In the case of Quadriga, the facts are clear. Despite past experience with platforms such as MapleChange in Canada and others around the world, no guidance or even the most basic of a framework was put in place by regulators. By not clarifying any sort of legal framework, regulators enabled a situation where a platform could be run by former criminal Mike Dhanini/Omar Patryn, and where funds could be held fully unchecked by one person. At the same time, the lack of regulation deterred legitimate entities from running competing platforms and Quadriga was granted a money services business license for multiple years of operation, which gave the firm the appearance of legitimacy. Regulators did little to protect Canadians despite Quadriga failing to file taxes from 2016 onward. The entire administrative team had resigned and this was public knowledge. Many people had suspicions of what was going on, including Ryan Mueller, who forwarded complaints to the authorities. These were ignored, giving Gerald Cotten the opportunity to escape without justice.
There are multiple issues with the SOC II model including the prohibitive cost (you have to find a third party accounting firm and the prices are not even listed publicly on any sites), the requirement of operating for a year (impossible for new platforms), and lack of any public visibility (SOC II are private reports that aren't shared outside the people in suits).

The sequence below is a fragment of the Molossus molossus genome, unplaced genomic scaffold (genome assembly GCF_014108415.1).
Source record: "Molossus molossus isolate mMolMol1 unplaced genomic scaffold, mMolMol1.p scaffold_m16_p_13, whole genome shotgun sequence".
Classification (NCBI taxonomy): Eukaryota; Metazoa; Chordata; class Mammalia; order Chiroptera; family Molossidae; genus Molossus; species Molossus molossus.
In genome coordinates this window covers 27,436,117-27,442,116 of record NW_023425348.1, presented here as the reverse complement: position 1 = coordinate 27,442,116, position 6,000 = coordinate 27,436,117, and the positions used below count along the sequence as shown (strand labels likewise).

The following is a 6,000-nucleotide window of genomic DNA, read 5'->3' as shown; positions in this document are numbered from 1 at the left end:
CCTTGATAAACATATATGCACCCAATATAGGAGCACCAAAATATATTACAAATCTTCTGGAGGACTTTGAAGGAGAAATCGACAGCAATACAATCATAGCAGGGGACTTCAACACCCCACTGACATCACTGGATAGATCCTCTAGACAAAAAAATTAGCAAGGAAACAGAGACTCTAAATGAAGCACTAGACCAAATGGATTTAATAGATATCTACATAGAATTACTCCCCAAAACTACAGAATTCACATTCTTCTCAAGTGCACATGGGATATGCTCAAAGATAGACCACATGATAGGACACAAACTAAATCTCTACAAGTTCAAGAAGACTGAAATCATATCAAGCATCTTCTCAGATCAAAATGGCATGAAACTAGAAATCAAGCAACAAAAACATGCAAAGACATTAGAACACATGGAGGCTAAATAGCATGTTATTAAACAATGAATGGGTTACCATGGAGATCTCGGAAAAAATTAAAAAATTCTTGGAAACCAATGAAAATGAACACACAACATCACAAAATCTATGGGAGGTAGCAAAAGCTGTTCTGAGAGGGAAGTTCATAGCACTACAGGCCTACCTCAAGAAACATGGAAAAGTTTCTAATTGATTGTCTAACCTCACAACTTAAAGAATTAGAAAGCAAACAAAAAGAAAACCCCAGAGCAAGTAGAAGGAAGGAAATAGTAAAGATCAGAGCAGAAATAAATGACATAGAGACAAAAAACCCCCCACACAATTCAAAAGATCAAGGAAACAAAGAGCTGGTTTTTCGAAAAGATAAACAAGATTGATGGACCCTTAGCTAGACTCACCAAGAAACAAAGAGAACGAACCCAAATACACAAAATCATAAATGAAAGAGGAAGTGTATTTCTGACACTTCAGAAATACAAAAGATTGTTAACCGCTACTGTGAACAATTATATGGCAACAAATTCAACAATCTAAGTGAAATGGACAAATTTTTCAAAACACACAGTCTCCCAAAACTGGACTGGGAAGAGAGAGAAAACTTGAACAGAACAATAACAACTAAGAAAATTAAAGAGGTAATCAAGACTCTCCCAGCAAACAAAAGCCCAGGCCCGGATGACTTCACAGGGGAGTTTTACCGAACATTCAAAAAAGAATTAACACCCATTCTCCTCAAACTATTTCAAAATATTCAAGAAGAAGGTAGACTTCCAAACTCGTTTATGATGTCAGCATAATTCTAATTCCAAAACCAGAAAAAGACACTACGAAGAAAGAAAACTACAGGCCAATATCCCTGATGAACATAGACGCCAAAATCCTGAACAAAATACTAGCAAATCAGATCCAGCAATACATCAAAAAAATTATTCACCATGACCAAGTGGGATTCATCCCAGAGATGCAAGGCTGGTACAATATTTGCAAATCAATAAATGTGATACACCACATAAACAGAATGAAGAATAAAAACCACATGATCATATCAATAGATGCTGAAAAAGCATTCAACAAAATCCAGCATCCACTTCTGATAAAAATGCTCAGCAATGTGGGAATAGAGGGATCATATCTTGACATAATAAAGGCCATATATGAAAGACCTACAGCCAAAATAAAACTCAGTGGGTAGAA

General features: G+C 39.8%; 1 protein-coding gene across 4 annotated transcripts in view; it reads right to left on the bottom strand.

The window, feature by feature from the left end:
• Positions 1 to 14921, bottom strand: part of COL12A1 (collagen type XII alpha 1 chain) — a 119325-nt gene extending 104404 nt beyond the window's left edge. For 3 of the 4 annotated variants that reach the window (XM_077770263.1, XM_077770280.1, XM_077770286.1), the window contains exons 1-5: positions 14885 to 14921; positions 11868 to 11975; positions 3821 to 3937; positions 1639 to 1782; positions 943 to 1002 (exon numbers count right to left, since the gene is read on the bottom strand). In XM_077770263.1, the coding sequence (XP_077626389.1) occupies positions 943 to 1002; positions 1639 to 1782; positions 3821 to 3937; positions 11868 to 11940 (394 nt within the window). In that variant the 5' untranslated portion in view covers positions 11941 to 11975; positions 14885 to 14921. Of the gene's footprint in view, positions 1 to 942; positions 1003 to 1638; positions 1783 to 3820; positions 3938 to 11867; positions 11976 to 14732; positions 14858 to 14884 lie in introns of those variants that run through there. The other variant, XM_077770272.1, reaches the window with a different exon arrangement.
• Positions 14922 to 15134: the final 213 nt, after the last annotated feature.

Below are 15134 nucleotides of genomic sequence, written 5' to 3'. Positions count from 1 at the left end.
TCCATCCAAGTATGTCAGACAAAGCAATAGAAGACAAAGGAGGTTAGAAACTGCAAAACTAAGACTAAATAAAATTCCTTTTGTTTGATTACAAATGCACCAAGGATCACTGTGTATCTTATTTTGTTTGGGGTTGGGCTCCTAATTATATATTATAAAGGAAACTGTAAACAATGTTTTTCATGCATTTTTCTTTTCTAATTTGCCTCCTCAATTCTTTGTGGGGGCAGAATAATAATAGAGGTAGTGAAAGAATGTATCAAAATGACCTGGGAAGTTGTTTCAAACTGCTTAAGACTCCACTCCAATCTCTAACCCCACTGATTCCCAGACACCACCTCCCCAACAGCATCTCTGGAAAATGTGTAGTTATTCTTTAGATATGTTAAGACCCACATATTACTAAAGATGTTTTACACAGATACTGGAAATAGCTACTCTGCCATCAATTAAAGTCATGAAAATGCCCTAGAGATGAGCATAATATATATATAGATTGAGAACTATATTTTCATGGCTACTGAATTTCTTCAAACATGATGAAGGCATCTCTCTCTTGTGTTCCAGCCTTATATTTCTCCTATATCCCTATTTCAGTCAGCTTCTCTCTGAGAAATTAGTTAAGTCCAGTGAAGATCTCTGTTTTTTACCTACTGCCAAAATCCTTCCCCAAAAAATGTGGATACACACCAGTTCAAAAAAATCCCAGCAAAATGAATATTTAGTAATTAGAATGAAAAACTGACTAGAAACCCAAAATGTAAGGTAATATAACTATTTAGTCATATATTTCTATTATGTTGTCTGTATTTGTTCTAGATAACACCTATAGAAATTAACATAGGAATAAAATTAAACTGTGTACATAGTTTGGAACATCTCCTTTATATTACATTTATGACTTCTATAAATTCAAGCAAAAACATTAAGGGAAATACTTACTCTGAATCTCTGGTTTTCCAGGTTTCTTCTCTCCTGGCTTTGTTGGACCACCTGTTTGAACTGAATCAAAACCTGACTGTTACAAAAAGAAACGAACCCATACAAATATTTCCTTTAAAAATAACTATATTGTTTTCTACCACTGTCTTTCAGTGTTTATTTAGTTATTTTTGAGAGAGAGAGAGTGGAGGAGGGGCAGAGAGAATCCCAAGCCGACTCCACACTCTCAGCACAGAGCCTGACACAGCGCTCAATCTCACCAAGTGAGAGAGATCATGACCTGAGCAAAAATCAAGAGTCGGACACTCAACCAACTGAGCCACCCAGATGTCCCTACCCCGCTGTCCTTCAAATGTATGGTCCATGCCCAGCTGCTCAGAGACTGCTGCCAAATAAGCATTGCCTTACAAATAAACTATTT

Securities frameworks are expensive. Sarbanes-Oxley is estimated to cost $5.1 million USD/yr for the average Fortune 500 company in the United States. Since "Fortune 500" represents the top 500 companies, that means well over $2.55 billion USD (~$3.4 billion CAD) is going to people in suits. Isn't the problem of trust and verification the exact problem that the blockchain is supposed to solve?
To use Quadriga as justification for why custodians or SOC II or other advanced schemes are needed for platforms is rather silly, when any framework or visibility at all, or even the most basic of storage policies, would have prevented the whole thing. It's just an embarrassment.
We are now seeing regulators take strong action. CoinSquare in Canada with multi-million dollar fines. BitMex from the US, criminal charges and arrests. OkEx, with full disregard of withdrawals and no communication. Who's next?
We have a unique window today where we can solve these problems, and not permanently destroy innovation with unreasonable expectations, but we need to act quickly. This is a unique historic time that will never come again.